Long Term Care
Have you built in potential Long-Term Care costs into you Retirement Plan?
A Long-Term Care event can have devastating effects to a retirement nest egg, yet is a frequently neglected area to an individual’s retirement plan.
- The Long-Term Care marketplace has experienced a lot of change in the last 5 years
- “Traditional” Long-Term Care products are still available and can still be a good fit
- Newly designed products remove the ‘Use it or lose it’ design of traditional products
Helping You Offset the Cost of Extended Care
When it comes to your health, you should take every care and precaution. Fortunately, most Americans are living longer and healthier lives thanks to advances in medicine and preventive care. While that is welcome news, it also means there is an increased risk of living with a chronic health condition that will require extended care. With the average private-pay nursing home stay costing more than $80,000, a long-term care insurance policy allows you to offset the high cost of extended care due to accidents, illnesses or advanced age while protecting your personal assets.
Long-term care insurance protects individuals against incurring large out-of-pocket expenses should they need help performing the activities of daily living due to an accident, illness or injury. With affordable premiums, individual policies are ideal for those who want an increased level of financial protection.
What is Long-term Care and who needs it?
Long-term care (LTC) refers to a wide array of medical care, personal assistance and social support services for people who are physically or mentally unable to independently care for themselves for an extended period of time. Whether you need LTC insurance depends on your age, health status, overall retirement goals, income and assets.
Purchasing a policy at a younger age typically means premiums are much more affordable. This often evens out the cost of coverage over the life of the policy, as compared to a policy taken out over the age of 65. While you may pay for a longer period of time, taking out a policy around age 50 allows you to enjoy peace of mind from knowing that you are covered.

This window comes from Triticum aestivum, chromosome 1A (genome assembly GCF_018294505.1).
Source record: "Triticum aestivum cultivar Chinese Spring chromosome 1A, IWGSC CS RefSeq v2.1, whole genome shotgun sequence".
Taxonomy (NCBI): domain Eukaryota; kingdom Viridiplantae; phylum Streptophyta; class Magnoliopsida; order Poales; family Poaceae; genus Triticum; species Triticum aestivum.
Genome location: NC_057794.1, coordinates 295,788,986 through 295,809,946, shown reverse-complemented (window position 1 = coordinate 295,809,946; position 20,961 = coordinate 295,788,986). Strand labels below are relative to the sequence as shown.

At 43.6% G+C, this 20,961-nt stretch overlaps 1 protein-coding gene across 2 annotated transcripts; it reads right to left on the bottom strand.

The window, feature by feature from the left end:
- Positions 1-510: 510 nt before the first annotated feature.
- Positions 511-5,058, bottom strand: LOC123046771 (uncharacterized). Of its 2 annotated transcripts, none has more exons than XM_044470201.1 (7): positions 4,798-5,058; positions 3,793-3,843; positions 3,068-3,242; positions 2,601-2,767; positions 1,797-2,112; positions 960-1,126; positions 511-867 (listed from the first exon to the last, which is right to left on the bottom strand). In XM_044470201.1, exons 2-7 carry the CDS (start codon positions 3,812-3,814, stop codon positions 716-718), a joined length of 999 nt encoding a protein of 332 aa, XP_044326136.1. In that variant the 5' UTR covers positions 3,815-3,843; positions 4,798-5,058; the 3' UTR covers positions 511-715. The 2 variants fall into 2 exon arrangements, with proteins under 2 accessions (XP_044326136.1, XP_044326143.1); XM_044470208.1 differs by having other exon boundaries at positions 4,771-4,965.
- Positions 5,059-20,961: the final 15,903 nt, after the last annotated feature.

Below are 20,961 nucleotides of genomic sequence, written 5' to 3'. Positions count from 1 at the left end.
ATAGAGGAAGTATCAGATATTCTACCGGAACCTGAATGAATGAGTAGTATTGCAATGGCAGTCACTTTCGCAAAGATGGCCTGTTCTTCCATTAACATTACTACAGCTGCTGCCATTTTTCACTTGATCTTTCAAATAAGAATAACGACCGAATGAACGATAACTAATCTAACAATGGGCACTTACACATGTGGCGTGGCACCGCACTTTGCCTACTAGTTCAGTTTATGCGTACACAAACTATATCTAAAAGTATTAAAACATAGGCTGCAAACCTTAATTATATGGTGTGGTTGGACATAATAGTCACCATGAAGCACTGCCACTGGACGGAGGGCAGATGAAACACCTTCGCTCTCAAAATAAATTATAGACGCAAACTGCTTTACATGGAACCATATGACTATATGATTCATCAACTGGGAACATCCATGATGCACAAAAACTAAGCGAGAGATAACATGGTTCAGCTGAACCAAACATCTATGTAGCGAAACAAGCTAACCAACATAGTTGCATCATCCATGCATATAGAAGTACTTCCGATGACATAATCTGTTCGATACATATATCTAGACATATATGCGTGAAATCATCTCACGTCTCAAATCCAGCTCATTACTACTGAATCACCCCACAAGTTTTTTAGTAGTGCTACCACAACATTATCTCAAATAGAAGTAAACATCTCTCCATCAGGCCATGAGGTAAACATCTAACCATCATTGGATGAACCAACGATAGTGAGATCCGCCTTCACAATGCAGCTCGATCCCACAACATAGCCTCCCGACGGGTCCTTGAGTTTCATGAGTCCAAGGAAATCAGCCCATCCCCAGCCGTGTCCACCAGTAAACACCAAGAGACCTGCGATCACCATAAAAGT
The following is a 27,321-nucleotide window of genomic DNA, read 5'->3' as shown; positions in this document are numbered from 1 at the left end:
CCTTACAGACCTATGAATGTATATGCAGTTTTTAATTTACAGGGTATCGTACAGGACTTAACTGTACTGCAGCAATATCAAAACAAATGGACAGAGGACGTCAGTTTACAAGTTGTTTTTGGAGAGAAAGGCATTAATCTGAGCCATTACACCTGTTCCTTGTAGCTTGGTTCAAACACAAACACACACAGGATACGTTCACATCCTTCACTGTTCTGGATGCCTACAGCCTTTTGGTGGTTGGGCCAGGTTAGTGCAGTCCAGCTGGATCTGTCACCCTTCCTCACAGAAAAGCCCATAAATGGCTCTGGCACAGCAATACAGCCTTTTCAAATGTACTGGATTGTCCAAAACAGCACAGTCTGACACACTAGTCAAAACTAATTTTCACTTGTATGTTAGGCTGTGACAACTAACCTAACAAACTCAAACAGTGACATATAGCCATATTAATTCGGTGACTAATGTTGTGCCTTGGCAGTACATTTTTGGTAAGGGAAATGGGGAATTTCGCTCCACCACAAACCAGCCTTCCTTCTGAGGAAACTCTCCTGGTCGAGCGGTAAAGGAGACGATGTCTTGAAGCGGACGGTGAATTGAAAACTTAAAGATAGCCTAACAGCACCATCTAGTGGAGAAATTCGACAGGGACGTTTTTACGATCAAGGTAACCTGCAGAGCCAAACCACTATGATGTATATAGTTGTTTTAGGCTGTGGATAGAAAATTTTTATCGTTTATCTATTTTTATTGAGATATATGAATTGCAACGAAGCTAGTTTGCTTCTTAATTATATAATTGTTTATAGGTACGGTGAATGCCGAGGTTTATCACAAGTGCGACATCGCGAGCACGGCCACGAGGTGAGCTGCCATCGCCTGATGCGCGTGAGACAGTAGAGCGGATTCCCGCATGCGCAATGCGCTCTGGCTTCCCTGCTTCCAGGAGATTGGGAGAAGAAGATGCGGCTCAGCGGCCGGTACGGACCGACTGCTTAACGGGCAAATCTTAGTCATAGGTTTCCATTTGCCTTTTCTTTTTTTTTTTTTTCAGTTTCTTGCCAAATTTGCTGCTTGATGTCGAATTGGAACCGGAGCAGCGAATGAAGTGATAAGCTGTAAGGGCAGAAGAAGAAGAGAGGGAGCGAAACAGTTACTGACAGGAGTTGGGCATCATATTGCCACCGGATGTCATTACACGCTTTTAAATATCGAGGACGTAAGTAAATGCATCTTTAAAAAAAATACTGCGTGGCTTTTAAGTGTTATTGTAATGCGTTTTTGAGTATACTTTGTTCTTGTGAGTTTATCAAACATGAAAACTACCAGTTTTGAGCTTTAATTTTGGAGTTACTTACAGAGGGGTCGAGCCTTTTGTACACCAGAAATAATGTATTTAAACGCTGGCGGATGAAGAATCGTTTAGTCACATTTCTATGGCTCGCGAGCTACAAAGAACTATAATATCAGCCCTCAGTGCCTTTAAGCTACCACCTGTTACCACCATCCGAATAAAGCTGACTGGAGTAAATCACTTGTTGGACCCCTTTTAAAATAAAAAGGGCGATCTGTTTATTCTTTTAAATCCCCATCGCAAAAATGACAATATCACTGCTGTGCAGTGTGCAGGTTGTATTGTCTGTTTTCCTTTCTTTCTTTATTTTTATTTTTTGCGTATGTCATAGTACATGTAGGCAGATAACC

What is the cost?
According to the Genworth Market Survey of Nursing Home and Assisted Living Costs, long-term care can be costly. The average private-pay cost of care per year in a nursing home was $91,250 for a private room and $80,300 for a shared room. Assisted living rates also averaged $43,200 per year. Rates vary, depending on region, size of the accommodations, services available, quality of care and amenities.
How Does LTC Insurance Differ From Disability Insurance?
Although long-term care insurance evolved from income disability insurance, major medical insurance or disability insurance does not protect a policyholder in the same way. Unlike a medical policy that will cover a limited number of days of recuperative time, a long-term policy will cover two years or more. Beyond that, disability insurance replaces only salary at the time of the injury and does not cover care. The policyholder will then have to pay out of pocket for any ongoing long-term care due to his or her accident or injury.
In addition, Medicare should not be considered a resource for handling any substantial long-term care expenses. This program reimburses the insured for a maximum of 100 days, with the average repayment of expenses being a mere 28 days.
Typical Coverage Inclusions
A long-term care insurance policy covers some or all of the following types of services:
- Nursing home coverage
- Assisted living facility coverage
- Adult day care center coverage
- Home health care coverage
- Personal care coverage
Most policies pay a daily maximum benefit and a lifetime maximum benefit. Actual benefits are chosen at the time the policy is purchased. The daily maximum benefit for most long-term care insurance policies is usually less than the cost of one average day of long-term care service.
We're here to help
Call us today at 1-833-444-OPTI to learn more about your coverage options, potential tax advantages and how a policy can help you protect your financial future.